How do diuretics contribute to hypertension rx?

Reduce blood volume, therefore BP

24

How do calcium channel blockers contribute to hypertension rx?

Reduce muscle tone in artery walls

25

How do beta blockers (particularly B1 blockers) contribute to hypertension rx?

Counteract sympathetic NS-mediated vasoconstriction

26

In general terms, explain how smoking causes atherosclerosis

  • Releases toxins into bloodstream
  • Toxins cause inflammatory effect 
  • Inflammation causes cellular damage
  • Cell damage increases incidence of thrombotic events

27

Give two ways smoking effects endothelial cells

  • Damages endothelial cells leading to unstable vessel walls
  • Decreases NO availability, causing vasoconstriction

28

What is the effect of smoking on platelets?

Increases platelet aggregation

29

What is the effect of smoking on the clotting cascade?

Smoking has a pro-coagulant effect through:

  • Decreased tPA
  • Increased fibrinogen
  • Increased tissue factor

30

What is the effect of smoking with regard to inflammation?

Reactive oxygen species generation and other effects of these molecules create a strong pro-inflammatory environment (which promotes atherosclerosis)

31

What is the effect of smoking on blood lipids?

Decreases HDL, increases LDL

32

Where does an arterial thrombosis occur?

Directly at the site of the atheroma

33

What is an embolism?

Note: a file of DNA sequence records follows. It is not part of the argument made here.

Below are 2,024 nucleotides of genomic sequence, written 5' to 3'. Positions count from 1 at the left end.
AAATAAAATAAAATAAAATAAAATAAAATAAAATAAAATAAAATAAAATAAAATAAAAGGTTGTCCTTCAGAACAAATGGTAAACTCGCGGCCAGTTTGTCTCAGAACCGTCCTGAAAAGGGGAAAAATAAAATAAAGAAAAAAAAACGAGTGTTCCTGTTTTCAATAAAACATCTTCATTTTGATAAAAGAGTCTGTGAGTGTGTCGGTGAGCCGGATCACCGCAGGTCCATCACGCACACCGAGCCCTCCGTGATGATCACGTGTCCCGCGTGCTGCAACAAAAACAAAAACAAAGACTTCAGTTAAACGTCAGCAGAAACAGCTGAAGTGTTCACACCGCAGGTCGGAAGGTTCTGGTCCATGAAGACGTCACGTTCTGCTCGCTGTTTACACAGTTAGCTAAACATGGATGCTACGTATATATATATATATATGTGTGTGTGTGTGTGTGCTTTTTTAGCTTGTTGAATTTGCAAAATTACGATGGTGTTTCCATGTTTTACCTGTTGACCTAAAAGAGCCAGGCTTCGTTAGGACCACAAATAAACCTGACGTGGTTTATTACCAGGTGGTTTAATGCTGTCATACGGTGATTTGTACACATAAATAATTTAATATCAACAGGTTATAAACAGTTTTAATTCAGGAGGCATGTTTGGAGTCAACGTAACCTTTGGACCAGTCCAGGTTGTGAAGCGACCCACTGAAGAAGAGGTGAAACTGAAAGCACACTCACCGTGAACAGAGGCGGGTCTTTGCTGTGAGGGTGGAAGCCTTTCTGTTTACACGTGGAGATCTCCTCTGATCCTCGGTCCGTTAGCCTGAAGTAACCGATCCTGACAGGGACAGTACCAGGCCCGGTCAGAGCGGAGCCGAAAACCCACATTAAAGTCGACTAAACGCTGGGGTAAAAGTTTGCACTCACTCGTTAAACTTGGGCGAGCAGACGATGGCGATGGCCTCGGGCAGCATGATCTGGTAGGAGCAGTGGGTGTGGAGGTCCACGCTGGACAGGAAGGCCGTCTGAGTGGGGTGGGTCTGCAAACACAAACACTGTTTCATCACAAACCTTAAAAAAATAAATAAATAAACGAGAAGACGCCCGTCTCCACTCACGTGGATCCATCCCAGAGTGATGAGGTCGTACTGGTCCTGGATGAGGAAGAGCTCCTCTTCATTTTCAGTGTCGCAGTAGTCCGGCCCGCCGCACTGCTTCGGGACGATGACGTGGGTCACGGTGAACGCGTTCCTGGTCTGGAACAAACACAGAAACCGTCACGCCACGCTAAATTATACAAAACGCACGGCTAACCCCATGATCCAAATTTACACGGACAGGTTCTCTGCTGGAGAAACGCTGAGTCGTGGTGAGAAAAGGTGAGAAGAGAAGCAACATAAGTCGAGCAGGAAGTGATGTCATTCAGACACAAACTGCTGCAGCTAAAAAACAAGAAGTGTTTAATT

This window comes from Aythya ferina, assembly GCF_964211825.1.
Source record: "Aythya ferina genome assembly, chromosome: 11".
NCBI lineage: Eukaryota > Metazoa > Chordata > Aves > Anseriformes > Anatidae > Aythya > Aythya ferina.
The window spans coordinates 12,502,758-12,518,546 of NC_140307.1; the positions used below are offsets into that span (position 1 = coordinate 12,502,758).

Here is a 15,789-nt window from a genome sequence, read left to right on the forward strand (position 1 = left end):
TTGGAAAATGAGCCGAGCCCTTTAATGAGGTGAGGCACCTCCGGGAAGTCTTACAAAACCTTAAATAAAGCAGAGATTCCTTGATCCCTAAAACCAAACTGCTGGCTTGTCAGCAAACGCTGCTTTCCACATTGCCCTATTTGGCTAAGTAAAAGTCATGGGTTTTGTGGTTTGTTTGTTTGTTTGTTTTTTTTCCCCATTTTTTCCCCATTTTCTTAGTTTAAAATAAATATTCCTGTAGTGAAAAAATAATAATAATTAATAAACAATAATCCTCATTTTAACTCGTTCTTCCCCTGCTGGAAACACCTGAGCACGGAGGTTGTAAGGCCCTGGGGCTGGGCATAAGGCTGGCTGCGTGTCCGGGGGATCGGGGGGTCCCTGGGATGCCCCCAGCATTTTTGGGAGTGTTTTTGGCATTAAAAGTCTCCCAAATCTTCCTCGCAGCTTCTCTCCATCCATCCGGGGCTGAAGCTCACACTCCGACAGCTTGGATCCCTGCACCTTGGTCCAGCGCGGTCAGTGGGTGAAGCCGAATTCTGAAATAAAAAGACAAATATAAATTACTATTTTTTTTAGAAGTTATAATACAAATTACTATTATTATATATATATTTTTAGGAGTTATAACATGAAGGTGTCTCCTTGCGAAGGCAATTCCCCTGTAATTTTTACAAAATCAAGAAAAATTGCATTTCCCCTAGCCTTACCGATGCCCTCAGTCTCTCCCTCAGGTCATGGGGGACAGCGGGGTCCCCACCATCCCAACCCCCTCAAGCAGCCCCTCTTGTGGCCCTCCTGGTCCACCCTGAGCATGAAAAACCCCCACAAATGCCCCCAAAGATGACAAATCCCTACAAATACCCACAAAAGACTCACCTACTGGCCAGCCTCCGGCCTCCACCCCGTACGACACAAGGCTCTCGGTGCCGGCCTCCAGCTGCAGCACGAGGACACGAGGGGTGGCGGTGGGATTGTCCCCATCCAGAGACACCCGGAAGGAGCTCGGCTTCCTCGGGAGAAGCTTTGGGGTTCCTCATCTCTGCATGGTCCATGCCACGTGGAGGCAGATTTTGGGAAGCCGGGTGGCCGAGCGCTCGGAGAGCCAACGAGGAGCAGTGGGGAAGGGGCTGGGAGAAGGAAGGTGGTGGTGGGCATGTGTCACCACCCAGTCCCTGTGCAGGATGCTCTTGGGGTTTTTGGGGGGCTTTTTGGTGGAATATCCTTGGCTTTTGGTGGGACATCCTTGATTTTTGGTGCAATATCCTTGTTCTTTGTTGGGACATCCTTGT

An object that travels in the bloodstream and does not dissolve

34

What is a thromboembolism?

A clot that travels 

35

True or false: GTN dilates coronary vessels

A image thumb
36

What is ischaemic heart disease?

Progressive constriction of coronary arteries

37

What triggers stable angina pectoris?

Exercise

38

What is acute coronary occlusion?

A sudden change in atherosclerotic plaque in which platelets start to adhere to the plaque, creating a small clot

39

Acute coronary occlusion often precedes what event?

Myocardial infarction

40

What is myocardial infarction?

Death of cardiac muscle cells due to ischaemia

41

What are the two main types of myocardial infarction?

Transmural and subendocardial

42

Differentiate between transmural and subendocardial myocardial infarctions

  • Transmural MI - transverses entire portion of heart wall
  • Subendocardial MI - impact is partially through the heart wall

43

Describe the electrophysiology and relevant ECG characteristics of a non-transmural myocardial infarction

  • Injured area: depolarised
  • Depolarising current travels toward the positive electrode
  • Baseline voltage prior to QRS will be elevated (depolarised)
  • ST segment appears lower in comparison (ST depression)
    • Isoelectric point has shifted up, so when it actually depolarises and reaches the level of the ST segment, the segment looks lower

44

Describe the electrophysiology and relevant ECG characteristics of a transmural myocardial infarction

  • Injured area: depolarised
  • Depolarising currents are travelling away from the positive electrode
  • Baseline voltage prior to QRS will be lowered (hyperpolarised; more negative)
  • ST segment appears higher in comparision (STEMI)

45

What is the function of tenecteplase?

Converts plasminogen to plasmin which then breaks down the fibrin around the clot

46

What is the function of clopidogrel/aspirin?

Inhibits receptors on the surface of platelets to inhibit platelet aggregation

47

What is the function of enoxaparin?

Irreversibly inactivates clotting factor Xa, preventing formation of new clots

48

What is tested in hospital to determine MI?

Cardiac enzymes, namely troponin levels